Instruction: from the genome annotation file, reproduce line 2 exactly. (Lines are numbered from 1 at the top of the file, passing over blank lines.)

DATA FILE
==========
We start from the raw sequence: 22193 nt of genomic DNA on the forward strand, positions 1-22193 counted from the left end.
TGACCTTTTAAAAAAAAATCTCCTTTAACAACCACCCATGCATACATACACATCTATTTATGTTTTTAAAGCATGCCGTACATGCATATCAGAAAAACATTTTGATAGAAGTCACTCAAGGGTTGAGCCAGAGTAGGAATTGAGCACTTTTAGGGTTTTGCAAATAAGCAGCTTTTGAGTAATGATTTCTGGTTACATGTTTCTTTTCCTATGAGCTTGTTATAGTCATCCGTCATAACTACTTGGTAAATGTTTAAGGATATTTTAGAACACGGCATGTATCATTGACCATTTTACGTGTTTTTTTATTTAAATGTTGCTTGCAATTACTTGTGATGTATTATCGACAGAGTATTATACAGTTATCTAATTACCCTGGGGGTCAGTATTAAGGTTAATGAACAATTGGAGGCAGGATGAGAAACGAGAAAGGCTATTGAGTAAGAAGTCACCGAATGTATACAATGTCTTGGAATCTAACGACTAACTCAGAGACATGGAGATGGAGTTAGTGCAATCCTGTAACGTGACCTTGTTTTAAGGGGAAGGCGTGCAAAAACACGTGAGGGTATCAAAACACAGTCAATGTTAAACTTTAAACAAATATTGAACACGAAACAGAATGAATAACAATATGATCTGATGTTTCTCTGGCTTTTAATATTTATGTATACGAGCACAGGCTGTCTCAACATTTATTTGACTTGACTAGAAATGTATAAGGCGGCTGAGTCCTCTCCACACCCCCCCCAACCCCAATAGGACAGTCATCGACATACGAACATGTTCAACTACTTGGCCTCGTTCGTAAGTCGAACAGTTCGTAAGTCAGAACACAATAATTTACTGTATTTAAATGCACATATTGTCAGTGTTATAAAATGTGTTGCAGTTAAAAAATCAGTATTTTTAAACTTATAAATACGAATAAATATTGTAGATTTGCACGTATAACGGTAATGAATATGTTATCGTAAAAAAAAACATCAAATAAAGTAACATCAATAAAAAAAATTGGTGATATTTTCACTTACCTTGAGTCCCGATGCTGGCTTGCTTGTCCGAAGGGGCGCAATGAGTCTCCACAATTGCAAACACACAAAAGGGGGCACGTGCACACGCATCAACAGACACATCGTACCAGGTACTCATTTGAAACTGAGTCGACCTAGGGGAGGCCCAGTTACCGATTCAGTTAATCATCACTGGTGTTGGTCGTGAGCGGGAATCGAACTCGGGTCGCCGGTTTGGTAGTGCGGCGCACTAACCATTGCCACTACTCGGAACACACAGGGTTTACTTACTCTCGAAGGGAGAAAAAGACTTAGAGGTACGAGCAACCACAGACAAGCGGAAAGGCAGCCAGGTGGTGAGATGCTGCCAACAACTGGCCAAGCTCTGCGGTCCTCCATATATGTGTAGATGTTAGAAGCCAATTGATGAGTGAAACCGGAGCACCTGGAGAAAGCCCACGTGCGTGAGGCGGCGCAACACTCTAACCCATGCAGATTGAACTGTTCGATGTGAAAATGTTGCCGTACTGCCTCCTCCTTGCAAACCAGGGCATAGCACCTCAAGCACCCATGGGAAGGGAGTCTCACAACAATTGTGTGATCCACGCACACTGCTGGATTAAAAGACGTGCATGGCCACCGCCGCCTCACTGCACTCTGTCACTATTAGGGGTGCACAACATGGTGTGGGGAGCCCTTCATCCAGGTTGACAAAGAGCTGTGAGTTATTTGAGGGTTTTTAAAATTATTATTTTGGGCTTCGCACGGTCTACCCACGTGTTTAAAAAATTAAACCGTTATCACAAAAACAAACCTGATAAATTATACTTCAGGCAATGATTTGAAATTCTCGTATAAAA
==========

TGACCTTTTAAAAAAAAATCTCCTTTAACAACCACCCATGCATACATACACATCTATTTATGTTTTTAAAGCATGCCGTACATGCATATCAGAAAAACATTTTGATAGAAGTCACTCAAGGGTTGAGCCAGAGTAGGAATTGAGCACTTTTAGGGTTTTGCAAATAAGCAGCTTTTGAGTAATGATTTCTGGTTACATGTTTCTTTTCCTATGAGCTTGTTATAGTCATCCGTCATAACTACTTGGTAAATGTTTAAGGATATTTTAGAACACGGCATGTATCATTGACCATTTTACGTGTTTTTTTATTTAAATGTTGCTTGCAATTACTTGTGATGTATTATCGACAGAGTATTATACAGTTATCTAATTACCCTGGGGGTCAGTATTAAGGTTAATGAACAATTGGAGGCAGGATGAGAAACGAGAAAGGCTATTGAGTAAGAAGTCACCGAATGTATACAATGTCTTGGAATCTAACGACTAACTCAGAGACATGGAGATGGAGTTAGTGCAATCCTGTAACGTGACCTTGTTTTAAGGGGAAGGCGTGCAAAAACACGTGAGGGTATCAAAACACAGTCAATGTTAAACTTTAAACAAATATTGAACACGAAACAGAATGAATAACAATATGATCTGATGTTTCTCTGGCTTTTAATATTTATGTATACGAGCACAGGCTGTCTCAACATTTATTTGACTTGACTAGAAATGTATAAGGCGGCTGAGTCCTCTCCACACCCCCCCCAACCCCAATAGGACAGTCATCGACATACGAACATGTTCAACTACTTGGCCTCGTTCGTAAGTCGAACAGTTCGTAAGTCAGAACACAATAATTTACTGTATTTAAATGCACATATTGTCAGTGTTATAAAATGTGTTGCAGTTAAAAAATCAGTATTTTTAAACTTATAAATACGAATAAATATTGTAGATTTGCACGTATAACGGTAATGAATATGTTATCGTAAAAAAAAACATCAAATAAAGTAACATCAATAAAAAAAATTGGTGATATTTTCACTTACCTTGAGTCCCGATGCTGGCTTGCTTGTCCGAAGGGGCGCAATGAGTCTCCACAATTGCAAACACACAAAAGGGGGCACGTGCACACGCATCAACAGACACATCGTACCAGGTACTCATTTGAAACTGAGTCGACCTAGGGGAGGCCCAGTTACCGATTCAGTTAATCATCACTGGTGTTGGTCGTGAGCGGGAATCGAACTCGGGTCGCCGGTTTGGTAGTGCGGCGCACTAACCATTGCCACTACTCGGAACACACAGGGTTTACTTACTCTCGAAGGGAGAAAAAGACTTAGAGGTACGAGCAACCACAGACAAGCGGAAAGGCAGCCAGGTGGTGAGATGCTGCCAACAACTGGCCAAGCTCTGCGGTCCTCCATATATGTGTAGATGTTAGAAGCCAATTGATGAGTGAAACCGGAGCACCTGGAGAAAGCCCACGTGCGTGAGGCGGCGCAACACTCTAACCCATGCAGATTGAACTGTTCGATGTGAAAATGTTGCCGTACTGCCTCCTCCTTGCAAACCAGGGCATAGCACCTCAAGCACCCATGGGAAGGGAGTCTCACAACAATTGTGTGATCCACGCACACTGCTGGATTAAAAGACGTGCATGGCCACCGCCGCCTCACTGCACTCTGTCACTATTAGGGGTGCACAACATGGTGTGGGGAGCCCTTCATCCAGGTTGACAAAGAGCTGTGAGTTATTTGAGGGTTTTTAAAATTATTATTTTGGGCTTCGCACGGTCTACCCACGTGTTTAAAAAATTAAACCGTTATCACAAAAACAAACCTGATAAATTATACTTCAGGCAATGATTTGAAATTCTCGTATAAAA